One kind seems to be related to reduced circulation or some such, comes on with too much inactivity (go figure, right?), and gradually works itself out as I walk across a room, for example. This could be relieved by gentle stretching, perhaps.

    The other kind is definitely related to overdoing (which might be brought on by, for example, walking across a room, although fortunately many days it takes something more like walking into and halfway through a Walgreens), and I figure it to be caused by ion channel problems in the muscles (and probably related to immune reaction and brain inflammation, going by the research). Usually starts in the left leg for me, for unknown reasons. Might include dropped toe(s). This kind I avoid as much as possible by pacing.

    willowj

    Personal health information internet disclaimer: this is private information placed here for the benefit of other ME patients and is not to be used or posted elsewhere. Thank you for respecting our privacy.
  7. SaraM

    SaraM Senior Member

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    Benfotiamine (Regular B1 was useless), and B12 help me a lot with numbness and burning leg pain. Allithiamine is another option, but I have no experience with it.
  8. dannybex

    dannybex Senior Member

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    Hi Marco -- No, I didn't see that, but it kind of fits in, in a weird way. I've been "overtraining", or basically walking too much -- because I have no car, and have to buy food(!) -- but would push myself and walk more on days when I had a little more energy, when I should've been resting. And now, I can no longer walk to the store, as of about six weeks ago.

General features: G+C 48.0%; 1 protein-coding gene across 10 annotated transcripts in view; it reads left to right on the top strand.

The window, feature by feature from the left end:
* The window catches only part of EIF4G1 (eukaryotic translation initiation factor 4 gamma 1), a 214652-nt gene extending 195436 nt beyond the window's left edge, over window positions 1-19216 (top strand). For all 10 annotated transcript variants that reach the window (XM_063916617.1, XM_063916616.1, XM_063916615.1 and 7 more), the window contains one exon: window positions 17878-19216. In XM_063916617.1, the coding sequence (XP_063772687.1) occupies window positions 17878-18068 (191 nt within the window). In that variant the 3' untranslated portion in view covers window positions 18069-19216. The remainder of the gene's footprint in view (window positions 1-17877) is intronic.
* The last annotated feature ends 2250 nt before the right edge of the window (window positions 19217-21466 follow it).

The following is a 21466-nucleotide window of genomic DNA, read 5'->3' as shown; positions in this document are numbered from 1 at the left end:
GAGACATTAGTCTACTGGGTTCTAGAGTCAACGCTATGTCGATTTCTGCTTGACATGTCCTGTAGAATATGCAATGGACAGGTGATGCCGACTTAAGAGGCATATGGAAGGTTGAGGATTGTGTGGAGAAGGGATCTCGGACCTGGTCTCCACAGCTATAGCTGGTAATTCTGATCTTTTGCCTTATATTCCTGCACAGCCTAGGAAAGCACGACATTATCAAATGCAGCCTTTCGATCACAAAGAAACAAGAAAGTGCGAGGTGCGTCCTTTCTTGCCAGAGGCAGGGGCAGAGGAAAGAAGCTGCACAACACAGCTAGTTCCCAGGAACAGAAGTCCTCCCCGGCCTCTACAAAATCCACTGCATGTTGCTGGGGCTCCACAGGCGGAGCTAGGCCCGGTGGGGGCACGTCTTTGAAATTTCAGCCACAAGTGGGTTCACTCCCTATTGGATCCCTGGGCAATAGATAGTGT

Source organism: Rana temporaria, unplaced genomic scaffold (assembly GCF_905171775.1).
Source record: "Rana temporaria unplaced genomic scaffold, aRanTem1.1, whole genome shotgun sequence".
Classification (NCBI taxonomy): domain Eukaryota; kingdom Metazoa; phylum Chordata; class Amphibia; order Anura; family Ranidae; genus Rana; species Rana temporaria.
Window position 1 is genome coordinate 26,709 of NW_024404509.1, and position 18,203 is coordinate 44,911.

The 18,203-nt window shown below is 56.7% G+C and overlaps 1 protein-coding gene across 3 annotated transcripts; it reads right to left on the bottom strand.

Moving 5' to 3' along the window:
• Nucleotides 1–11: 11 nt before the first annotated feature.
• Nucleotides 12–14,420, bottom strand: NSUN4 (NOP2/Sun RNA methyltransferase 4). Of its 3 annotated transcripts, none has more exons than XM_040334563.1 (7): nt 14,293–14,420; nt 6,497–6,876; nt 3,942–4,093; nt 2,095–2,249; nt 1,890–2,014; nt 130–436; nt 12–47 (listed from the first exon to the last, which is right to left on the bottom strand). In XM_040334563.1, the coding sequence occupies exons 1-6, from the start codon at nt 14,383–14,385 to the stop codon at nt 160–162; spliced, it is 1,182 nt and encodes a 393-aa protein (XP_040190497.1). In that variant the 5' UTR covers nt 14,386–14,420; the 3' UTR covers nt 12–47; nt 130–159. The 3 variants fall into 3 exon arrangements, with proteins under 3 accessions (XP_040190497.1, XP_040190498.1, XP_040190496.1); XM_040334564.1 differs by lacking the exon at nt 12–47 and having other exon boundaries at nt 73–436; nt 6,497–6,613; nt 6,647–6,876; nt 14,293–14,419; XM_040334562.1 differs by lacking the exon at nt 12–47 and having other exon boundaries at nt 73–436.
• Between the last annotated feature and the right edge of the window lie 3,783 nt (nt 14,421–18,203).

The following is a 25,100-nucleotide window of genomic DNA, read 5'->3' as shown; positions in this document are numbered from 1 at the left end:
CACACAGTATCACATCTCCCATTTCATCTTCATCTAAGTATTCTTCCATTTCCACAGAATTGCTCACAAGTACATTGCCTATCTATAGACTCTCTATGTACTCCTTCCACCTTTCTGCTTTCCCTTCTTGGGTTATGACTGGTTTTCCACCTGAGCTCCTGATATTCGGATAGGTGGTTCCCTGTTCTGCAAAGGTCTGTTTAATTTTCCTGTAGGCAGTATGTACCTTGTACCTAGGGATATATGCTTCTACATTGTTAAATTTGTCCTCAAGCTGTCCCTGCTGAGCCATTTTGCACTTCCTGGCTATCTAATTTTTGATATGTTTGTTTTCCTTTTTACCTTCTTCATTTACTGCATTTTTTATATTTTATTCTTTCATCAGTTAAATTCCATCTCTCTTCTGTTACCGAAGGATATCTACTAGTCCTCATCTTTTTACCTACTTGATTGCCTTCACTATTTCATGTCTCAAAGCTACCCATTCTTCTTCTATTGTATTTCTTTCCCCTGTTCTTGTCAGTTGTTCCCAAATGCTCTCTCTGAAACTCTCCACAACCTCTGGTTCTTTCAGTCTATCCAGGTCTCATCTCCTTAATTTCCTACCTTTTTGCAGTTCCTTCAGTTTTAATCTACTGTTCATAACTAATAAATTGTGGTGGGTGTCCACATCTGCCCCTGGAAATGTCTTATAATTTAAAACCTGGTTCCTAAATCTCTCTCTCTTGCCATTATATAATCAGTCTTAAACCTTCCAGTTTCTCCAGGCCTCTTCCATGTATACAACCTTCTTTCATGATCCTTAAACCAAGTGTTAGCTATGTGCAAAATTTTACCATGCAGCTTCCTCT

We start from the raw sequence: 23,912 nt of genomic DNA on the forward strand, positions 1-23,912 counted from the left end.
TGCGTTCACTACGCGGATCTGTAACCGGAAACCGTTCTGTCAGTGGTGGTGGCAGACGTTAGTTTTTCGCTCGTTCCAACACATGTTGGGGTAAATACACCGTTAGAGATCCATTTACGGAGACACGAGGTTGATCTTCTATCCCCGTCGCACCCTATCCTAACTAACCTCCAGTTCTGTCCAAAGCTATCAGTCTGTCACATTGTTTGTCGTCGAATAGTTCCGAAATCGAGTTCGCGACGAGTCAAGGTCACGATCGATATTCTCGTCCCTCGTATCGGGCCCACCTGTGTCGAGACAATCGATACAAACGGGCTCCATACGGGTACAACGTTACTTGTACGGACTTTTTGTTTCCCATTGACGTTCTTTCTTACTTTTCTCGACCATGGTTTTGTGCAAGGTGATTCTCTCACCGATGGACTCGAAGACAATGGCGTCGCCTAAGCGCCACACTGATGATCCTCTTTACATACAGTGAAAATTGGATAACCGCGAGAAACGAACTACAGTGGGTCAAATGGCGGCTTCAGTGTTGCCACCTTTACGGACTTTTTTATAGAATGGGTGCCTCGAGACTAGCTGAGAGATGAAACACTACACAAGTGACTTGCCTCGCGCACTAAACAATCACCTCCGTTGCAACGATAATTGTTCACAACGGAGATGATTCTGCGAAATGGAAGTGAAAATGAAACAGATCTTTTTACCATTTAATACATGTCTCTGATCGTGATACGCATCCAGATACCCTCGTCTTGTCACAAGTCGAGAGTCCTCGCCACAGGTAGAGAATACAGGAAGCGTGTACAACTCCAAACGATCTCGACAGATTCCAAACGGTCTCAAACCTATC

But this heaviness just started about a month back. I'll comment more on your other thread.

    Thanks!

    d.
  9. dannybex

    dannybex Senior Member

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    Thanks CJB -- good to know. My thyroid levels are 'normal', but my adrenals are in burnout, so I'm sure they're affecting everything else (I definitely have low body temps, as most of us do) -- also catabolizing my muscles and limited fat -- so are probably affecting my arteries, circulation as well.
  10. dannybex

    dannybex Senior Member

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    Thanks everyone for your replies. Willow -- I don't have the 'dropped' sensation, but I can related to some tingling at times, and certainly cold feet, pointing to a circulation problem I guess. Just weird how it is worse on some days, better on others -- I think depending on what I've eaten the day before, and/or if I've been on my feet too long.
  11. adreno

    adreno 3% neanderthal

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    Sounds like an electrolyte issue to me. Did you try potassium?
  12. taniaaust1

    taniaaust1 Senior Member

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    Hi Danny.